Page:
Force Play

Home minister Rajnath Singh talked about India’s relations with China and Pakistan at the ITBP Raising Day

Sumit Kumar Verma

On October 24, Indo-Tibetan Border Police (ITBP) force celebrated its 53rd Raising Day at Surajpur, Greater Noida. A grand event, it saw the Union home minister Rajnath Singh gracing the occasion as the chief guest. Along with Subhas Goswami, Director General, ITBP, Singh took the salute at the parade.

Home Minister Rajnath Singh with DG ITBP Subash Goswami

Speaking on the occasion, the home minister talked about the pertinent issues facing the country today. He emphasized on India’s relation with China, stressing on the fact that peace with China couldn’t be achieved at the cost of national honour. Neither could it be attained by compromising on territorial integrity. He talked tough when he made it clear that infrastructural development on the Indian side of the Indo-China border was necessary for the Indian armed forces, and went on to announce Rs 175 crore package for development of infrastructure on the Indo-China border in Arunachal Pradesh.

Objecting to the unprovoked firing from the Pakistan border – even on Diwali there was firing – Singh warned that our neighbour should restrain from such activities. He said that such cease-fire violations are unacceptable and the forces would be forced to take appropriate retaliatory measures. He even pointed out that our eastern border is managed in a peaceful manner, thus making it clear that our western neighbour should also maintain calm and peace at the border.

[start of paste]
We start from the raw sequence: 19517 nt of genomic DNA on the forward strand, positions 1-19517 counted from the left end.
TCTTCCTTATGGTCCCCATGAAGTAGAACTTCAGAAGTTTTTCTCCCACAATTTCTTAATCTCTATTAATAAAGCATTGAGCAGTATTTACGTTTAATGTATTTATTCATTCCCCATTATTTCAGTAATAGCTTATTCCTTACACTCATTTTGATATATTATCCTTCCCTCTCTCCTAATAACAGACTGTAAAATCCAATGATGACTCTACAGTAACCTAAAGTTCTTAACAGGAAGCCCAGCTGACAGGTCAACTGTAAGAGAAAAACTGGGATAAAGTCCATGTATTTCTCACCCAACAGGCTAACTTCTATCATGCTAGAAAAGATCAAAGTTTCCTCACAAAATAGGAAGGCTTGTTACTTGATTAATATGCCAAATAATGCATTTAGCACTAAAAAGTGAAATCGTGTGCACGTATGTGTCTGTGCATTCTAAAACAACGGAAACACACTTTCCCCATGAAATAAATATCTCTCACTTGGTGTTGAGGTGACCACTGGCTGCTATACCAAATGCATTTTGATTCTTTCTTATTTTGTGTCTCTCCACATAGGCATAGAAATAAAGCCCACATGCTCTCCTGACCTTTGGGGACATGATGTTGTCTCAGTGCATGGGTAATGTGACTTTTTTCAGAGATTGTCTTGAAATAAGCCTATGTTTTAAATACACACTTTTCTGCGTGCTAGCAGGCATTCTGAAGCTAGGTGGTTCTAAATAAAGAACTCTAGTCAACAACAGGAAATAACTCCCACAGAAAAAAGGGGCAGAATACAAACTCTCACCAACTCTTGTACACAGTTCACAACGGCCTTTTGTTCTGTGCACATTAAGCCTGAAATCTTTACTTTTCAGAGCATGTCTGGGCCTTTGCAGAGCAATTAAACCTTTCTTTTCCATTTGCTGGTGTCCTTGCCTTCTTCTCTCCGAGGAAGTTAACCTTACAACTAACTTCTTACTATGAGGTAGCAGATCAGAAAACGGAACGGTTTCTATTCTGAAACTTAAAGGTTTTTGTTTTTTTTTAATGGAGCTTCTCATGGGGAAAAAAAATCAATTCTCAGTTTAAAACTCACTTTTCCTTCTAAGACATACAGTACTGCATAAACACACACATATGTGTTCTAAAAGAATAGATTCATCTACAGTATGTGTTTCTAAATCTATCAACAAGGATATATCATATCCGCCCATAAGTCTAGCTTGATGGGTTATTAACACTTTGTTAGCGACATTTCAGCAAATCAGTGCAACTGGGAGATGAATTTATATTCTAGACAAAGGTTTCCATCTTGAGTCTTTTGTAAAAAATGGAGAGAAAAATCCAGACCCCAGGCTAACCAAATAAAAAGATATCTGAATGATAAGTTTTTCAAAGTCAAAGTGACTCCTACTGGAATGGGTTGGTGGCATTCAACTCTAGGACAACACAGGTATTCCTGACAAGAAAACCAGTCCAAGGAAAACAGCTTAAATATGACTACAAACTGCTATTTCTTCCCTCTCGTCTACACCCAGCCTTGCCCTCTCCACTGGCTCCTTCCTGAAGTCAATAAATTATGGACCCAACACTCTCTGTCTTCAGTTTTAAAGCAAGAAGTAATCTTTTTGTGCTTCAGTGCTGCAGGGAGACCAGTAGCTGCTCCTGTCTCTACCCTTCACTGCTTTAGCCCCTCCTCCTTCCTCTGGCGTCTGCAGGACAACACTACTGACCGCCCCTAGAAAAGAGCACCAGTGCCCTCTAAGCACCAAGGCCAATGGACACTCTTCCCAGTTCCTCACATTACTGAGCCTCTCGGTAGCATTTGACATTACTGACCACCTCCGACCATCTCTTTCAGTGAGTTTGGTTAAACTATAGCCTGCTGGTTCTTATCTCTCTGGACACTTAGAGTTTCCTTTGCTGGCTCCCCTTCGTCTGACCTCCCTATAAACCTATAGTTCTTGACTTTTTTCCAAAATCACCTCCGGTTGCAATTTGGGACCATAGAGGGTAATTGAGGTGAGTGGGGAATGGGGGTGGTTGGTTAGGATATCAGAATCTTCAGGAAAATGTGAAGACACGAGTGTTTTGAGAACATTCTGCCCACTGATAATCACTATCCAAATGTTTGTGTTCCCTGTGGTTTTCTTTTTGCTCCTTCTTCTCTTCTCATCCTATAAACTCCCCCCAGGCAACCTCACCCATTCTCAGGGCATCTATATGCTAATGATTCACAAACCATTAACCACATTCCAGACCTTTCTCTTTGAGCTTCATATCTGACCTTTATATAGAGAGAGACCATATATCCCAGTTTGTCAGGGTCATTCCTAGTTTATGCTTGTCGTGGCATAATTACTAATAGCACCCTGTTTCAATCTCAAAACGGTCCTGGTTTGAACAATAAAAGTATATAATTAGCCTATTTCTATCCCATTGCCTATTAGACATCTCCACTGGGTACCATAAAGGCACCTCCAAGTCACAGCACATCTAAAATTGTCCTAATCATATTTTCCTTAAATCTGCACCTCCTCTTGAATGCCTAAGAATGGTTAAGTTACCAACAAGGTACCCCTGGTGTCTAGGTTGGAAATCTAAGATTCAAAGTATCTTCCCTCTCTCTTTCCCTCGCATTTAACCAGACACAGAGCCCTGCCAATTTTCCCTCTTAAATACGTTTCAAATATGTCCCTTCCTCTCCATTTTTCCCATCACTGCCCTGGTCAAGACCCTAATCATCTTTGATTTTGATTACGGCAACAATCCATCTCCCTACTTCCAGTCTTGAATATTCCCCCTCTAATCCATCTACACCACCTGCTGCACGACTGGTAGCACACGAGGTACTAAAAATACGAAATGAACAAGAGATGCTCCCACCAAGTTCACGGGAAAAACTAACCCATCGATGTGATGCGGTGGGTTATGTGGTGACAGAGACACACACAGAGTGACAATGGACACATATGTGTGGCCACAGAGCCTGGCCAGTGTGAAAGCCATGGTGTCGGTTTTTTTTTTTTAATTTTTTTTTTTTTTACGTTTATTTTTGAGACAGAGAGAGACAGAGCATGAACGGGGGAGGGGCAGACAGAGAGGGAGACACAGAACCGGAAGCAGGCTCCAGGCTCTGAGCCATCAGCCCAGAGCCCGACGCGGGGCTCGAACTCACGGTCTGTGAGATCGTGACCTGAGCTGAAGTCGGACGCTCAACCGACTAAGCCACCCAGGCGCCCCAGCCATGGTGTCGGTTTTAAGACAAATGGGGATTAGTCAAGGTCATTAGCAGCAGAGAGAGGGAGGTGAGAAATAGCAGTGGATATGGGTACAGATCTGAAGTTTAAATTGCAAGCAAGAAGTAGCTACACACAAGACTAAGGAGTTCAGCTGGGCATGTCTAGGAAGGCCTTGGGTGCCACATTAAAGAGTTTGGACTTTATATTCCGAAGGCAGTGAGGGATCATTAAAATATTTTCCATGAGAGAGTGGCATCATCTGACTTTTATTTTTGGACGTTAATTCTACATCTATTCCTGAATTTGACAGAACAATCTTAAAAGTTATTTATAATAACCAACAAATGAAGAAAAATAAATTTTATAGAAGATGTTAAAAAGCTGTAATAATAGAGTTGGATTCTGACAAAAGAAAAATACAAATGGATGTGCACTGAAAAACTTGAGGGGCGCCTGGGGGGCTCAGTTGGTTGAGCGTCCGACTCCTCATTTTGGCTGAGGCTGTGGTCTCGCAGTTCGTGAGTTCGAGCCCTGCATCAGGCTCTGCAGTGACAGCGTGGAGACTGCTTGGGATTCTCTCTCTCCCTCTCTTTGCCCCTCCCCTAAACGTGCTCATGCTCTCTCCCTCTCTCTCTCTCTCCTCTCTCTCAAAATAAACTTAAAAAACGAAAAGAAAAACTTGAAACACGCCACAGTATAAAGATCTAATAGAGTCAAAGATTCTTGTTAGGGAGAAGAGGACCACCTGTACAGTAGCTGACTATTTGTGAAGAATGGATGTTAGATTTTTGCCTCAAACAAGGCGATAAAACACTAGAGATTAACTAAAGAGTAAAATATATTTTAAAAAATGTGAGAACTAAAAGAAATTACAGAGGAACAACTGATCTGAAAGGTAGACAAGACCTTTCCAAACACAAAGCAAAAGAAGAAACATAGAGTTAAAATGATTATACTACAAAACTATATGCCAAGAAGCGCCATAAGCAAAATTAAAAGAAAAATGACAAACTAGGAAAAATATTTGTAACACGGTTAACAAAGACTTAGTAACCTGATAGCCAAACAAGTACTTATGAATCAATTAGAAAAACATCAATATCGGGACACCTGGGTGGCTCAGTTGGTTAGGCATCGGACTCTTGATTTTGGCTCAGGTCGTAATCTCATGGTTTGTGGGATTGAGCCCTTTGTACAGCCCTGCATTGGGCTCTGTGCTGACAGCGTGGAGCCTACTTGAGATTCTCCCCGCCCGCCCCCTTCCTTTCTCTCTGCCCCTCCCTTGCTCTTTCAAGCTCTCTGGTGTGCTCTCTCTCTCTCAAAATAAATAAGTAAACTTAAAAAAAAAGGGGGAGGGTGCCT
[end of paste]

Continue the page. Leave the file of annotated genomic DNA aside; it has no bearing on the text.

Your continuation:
The highlight of Singh’s speech was the announcement of 54 new border out posts (BOPs) which would be soon sanctioned by the ministry to fill the gaps at the border in Arunachal Pradesh.

The women contingent at the parade received praise from the home minister, who conferred two Police Medals for Gallantry, six President’s Police Medals for distinguished service, 24 Police Medals for Meritorious service and four Jeevan Raksha Padak.




In his address, Subhas Goswami, DG, ITBP, stressed the need for additional battalions because the shortfall affects the health of the men who are deployed at higher altitudes or posted for internal security duties.

Raised on 24 October 1962 in the wake of the Indo China War, ITBP is a specialised mountain force with professionally trained mountaineers and skiers to guard the Indian border with the Tibet Autonomous Region (TAR). Recently, the ITBP was in the news for their prompt response to relief and rescue mission during the Uttarakhand floods in 2013.

Earlier, speaking to the media during the annual press conference, Goswami said that the recent faceoff in Ladakh sector by Chinese soldiers during President Xi Jinping’s India visit was a rare incident. The reason being that it lasted a fortnight unlike the earlier events which did not last longer than 10-15 minutes. The DG refused to divulge any details or data regarding the number of skirmishes. All he admitted was that India shared a disputed border with China and faceoffs are only due to perceptional differences. He even denied having any information about the army replacing the ITBP in the Ladakh sector.

However, the topic which got him talking was the hi-tech surveillance camera installed in the Ladakh sector. He talked about its features in detail – it has a zooming capacity of about 20 kilometers – and added that they had requested the government for more such equipments.